the forwards banging over points like they did against Dublin. There has been a doubt over Keegan starting because of a broken finger sustained in the semi-final. When did a minor injury like that cause a player to be a doubt before a prize like this? I am quite sure that only a broken leg, not a finger, would be considered by Keegan as even a possibility of keeping him out of this match.

Mayo, who always came to Croke Park and gave it a lash with consequent highs and lows, are not going to do the same today. Against Dublin, they gave an exhibition of cynical football at times when they fouled well away from goal, stayed down for minor injuries and generally disrupted play when Dublin got on top. Most unlike Mayo but James Horan obviously has a steely presence. He may speak very softly but he carries a big stick.

The term 'driven manager' is most used about McGuinness but could just as easily apply to Horan. When he decided to leave Conor Mortimer off the team, he crossed the Rubicon. This term is associated with Julius Caesar crossing the river Rubicon with his army which was interpreted as an act of war in Rome. At the time, Caesar said 'alea iacta est' -- the die is cast. Horan knew only too well that applied to Mortimer as did McGuinness when he expelled Kevin Cassidy very publicly and quite unapologetically. A penny for those two former players' thoughts today.

In both of my semi-final previews I got a lot of things badly wrong. What is new you might say, but I could not see the Mayo forwards scoring much, I thought their midfield would not be mobile enough while I also felt that the Donegal midfield would be overrun by Cork. As it turned out, Barry Moran and Aidan O'Shea did very well in the centre for Mayo and the forwards scored 0-19 and could have had more. On the Donegal side, Neil Gallagher had the best game I ever saw him play for his county but it cannot all happen again today.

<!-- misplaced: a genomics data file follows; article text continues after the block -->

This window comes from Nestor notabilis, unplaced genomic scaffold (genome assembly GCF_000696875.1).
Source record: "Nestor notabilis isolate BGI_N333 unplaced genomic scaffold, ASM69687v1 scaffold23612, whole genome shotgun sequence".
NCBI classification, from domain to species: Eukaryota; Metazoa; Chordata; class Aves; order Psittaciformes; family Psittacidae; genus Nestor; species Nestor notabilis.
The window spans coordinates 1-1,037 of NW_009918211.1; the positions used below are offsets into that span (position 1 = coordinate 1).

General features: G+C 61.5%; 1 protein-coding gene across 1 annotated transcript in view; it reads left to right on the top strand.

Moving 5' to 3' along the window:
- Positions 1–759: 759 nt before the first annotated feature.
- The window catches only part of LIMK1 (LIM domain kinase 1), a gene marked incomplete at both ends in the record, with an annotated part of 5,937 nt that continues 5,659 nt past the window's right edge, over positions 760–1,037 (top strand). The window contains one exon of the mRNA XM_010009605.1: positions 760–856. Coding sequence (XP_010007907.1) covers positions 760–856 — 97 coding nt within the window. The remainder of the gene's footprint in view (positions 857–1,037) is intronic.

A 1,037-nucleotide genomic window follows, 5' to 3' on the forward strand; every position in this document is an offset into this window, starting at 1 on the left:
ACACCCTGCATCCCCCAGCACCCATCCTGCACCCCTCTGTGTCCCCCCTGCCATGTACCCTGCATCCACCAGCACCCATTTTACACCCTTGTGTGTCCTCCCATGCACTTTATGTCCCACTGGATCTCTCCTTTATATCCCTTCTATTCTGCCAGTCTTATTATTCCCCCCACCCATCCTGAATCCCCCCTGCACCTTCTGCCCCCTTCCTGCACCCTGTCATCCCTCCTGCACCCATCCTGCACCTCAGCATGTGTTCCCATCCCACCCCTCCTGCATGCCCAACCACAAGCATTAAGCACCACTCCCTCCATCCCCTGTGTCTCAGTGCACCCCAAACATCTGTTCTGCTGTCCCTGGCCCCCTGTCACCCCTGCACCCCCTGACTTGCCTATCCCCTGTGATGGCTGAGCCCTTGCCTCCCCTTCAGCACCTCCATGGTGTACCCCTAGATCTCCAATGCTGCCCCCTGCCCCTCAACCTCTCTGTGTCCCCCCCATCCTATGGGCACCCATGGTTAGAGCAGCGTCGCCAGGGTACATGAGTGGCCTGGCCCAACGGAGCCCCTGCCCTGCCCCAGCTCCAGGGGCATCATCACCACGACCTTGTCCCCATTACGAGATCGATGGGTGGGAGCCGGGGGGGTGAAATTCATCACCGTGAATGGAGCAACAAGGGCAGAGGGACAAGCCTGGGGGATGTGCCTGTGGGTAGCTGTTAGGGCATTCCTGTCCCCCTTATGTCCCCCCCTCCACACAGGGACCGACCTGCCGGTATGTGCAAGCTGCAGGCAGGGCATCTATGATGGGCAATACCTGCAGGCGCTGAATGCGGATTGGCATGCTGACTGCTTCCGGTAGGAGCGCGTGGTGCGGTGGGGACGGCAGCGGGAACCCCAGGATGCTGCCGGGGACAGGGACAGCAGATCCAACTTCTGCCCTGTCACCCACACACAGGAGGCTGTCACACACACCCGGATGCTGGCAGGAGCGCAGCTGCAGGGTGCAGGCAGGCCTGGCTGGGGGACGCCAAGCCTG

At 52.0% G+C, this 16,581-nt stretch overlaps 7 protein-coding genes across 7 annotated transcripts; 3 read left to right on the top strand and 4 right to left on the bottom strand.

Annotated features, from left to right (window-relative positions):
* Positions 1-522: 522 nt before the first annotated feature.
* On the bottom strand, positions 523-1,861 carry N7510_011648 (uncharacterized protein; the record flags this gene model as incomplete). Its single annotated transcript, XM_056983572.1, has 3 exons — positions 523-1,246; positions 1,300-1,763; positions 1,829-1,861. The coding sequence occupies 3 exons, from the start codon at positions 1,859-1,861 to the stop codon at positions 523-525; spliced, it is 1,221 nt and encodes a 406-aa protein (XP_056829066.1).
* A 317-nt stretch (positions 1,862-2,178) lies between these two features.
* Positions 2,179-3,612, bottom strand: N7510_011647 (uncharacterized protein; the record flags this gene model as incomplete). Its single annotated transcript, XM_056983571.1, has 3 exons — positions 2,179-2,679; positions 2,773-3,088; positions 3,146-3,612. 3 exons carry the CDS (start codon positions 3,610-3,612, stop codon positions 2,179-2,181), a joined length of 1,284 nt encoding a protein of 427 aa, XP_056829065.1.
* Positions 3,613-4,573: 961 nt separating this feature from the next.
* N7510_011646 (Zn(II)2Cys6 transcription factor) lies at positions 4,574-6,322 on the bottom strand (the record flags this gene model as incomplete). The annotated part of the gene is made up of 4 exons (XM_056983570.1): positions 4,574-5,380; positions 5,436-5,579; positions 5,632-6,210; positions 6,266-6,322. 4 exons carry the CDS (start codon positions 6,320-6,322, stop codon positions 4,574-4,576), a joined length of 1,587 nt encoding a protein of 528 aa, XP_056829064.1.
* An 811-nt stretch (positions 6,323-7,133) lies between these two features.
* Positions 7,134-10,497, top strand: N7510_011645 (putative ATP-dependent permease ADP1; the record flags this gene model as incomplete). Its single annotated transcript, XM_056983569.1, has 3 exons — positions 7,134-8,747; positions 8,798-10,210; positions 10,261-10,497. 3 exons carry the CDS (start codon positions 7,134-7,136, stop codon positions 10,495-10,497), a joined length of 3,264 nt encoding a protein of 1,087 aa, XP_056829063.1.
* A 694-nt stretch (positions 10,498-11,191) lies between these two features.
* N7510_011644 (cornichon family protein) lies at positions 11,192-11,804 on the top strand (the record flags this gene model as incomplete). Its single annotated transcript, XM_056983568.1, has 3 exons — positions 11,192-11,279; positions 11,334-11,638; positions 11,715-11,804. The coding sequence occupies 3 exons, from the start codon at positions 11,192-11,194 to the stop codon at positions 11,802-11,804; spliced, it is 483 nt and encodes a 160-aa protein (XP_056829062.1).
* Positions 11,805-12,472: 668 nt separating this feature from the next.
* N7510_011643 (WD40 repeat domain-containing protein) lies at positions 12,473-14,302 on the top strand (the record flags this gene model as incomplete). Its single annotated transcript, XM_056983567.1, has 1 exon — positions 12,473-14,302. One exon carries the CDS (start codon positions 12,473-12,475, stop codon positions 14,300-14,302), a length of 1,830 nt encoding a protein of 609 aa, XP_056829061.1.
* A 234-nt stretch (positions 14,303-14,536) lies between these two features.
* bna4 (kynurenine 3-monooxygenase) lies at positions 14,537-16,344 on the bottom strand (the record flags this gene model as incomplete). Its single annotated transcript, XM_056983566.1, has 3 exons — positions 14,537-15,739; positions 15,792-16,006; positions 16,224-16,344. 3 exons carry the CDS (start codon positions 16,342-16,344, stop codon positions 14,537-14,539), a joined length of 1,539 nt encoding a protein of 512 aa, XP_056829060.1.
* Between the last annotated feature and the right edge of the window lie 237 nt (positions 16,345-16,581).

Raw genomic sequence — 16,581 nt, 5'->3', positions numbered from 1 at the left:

This game will start off very cagily and the entertainment will be in the intensity of clashes, the quality of defending and the physicality rather than in open football.

Mayo must start well. If they fall a few points behind by half-time, I think their chances are gone west. So the policy will be to do a Donegal on Donegal and give away a maximum of six points by tea break. It is likely that Ger Cafferkey and Keith Higgins will mark Michael Murphy and Colm McFadden and will do a good job on them too. McFadden, Mark McHugh and Lacey have been Donegal's best players this year but Murphy has been poor and very few players turn things around on the biggest day.